4. Where there is an adoption of a son by a female then the adoptive mother should be at least twenty-one years older than the child.
  5.  The same child may not be adopted simultaneously by two or more persons.
  6. The child to be adopted must be actually given and taken in adoption by the parents or guardian concerned or under their authority with intent to transfer the child from the family of its birth or in the case of an abandoned child or a child whose parentage is not known, from the place or family where it has been brought up to the family of its adoption. Provided that the performance of datta homan, shall not be essential to the validity of an adoption.[7]



  • Provision of section 11 requiring age difference between adoptive mother and adoptive son to be at least 21 years is mandatory in nature. Word ‘must’ cannot be read as ‘may’. This breach is fatal to adoption Hanmant Laxman Salunke (D) by L.Rs. v. Shrirang Narayan Kanse, [8]
  • The defendant’s father only wanted that he should be reared up by Sankar and Sasi after the mother’s death and there had been no formal ceremony of adoption nor were Sankar and Sasi unfit to have children of their own, thereby negativing the adoption Urmila Devi v. Hemanta Kumar Mohanta[9]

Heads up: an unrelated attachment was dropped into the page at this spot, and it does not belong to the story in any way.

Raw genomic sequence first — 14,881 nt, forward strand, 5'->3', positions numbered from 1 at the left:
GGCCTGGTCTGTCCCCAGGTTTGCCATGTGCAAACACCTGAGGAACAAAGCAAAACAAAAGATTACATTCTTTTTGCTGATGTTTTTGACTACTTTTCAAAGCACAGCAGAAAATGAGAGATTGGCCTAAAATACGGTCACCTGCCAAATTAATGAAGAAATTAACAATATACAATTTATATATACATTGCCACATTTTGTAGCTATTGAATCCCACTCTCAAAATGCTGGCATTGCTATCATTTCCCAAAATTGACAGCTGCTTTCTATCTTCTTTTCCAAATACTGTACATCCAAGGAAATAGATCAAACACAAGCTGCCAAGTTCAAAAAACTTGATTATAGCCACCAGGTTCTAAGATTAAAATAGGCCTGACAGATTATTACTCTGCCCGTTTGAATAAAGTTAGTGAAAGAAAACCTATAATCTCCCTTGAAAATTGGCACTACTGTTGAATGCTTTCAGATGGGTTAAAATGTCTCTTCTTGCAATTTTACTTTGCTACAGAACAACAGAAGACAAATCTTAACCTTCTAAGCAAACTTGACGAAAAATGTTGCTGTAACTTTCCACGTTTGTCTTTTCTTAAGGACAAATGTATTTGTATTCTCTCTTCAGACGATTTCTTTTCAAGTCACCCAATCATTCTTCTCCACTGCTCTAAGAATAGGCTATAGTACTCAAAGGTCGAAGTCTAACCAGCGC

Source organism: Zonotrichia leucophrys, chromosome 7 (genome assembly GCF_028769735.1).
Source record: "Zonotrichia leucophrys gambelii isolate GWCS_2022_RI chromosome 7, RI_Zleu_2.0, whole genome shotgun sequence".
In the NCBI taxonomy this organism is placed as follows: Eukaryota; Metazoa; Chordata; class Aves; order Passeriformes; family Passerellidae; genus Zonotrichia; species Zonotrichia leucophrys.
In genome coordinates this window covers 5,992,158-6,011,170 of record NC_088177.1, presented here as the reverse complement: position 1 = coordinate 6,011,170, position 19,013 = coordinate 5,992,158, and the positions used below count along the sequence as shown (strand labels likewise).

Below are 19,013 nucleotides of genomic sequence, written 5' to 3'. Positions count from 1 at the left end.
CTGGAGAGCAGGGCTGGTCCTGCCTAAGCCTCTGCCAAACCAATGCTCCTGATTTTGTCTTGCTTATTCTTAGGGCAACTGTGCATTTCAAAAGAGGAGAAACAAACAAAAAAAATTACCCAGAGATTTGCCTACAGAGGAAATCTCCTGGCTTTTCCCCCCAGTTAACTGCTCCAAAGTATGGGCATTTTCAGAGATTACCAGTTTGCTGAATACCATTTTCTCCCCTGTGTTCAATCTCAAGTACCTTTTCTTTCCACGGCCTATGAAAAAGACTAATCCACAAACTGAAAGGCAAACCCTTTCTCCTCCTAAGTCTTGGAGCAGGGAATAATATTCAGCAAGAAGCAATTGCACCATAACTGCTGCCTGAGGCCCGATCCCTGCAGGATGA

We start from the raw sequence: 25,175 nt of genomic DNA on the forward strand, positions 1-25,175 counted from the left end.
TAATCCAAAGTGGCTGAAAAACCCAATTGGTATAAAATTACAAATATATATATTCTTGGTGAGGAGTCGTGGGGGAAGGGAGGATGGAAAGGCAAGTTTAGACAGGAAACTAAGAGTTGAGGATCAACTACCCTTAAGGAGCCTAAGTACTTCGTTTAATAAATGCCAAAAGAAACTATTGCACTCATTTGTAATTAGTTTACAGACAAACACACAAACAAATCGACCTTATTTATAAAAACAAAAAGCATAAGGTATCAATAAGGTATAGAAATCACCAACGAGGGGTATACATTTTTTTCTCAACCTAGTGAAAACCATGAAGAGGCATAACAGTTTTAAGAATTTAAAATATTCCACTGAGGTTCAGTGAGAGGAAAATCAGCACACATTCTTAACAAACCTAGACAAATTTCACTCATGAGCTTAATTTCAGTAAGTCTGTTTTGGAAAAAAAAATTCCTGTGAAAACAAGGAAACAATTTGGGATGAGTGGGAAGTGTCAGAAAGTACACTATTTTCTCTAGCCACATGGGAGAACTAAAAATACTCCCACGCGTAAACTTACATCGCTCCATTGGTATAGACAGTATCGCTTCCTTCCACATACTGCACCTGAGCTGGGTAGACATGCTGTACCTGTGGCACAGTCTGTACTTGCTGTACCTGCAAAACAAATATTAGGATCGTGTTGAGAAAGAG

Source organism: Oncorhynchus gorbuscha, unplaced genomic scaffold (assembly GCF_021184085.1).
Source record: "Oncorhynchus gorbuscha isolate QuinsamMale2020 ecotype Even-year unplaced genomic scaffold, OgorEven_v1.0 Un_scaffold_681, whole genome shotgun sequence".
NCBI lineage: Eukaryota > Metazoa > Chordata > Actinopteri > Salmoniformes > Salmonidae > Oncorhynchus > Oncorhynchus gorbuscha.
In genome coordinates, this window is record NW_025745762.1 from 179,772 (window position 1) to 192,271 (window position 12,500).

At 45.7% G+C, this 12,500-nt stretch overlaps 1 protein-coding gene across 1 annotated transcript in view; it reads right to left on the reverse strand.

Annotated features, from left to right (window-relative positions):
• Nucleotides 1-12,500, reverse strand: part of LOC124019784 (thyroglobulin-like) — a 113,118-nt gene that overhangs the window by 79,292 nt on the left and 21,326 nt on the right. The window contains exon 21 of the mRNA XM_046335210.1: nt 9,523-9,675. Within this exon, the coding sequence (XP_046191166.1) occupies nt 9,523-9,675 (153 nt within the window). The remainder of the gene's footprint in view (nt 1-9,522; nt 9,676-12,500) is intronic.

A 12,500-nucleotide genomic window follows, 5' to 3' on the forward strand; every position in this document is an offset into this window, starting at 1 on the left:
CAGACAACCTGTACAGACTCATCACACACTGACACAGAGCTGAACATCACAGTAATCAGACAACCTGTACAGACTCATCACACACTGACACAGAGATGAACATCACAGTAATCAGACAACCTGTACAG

• The age of the plaintiff was 30 years and that of the adoptive mother 48 years six months, thereby contravening the provisions of section 11(iv) as the difference between the plaintiff and mother was only 19 years and not 21 years; Nemichand Shantilal Patni v. Basantabai[10]

WHO CAN BE ADOPTED? (Acc to Sec 10)

As per the Hindu law following child may be adopted namely-

  • The child can either be a girl or a boy if he/she is a Hindu.
  • He/ She has not been adopted before.
  • The age of the child is below 15 years.
  • The child should not be married.[11]


  • Both the parents/guardian of child;
  • One of them if the other has renounced the world or ceased to be Hindu or incase has become mentally unsound.
  • If both the parents are dead or not competent in law then in that case the guardian can give in adoption with the permission of the court.[12]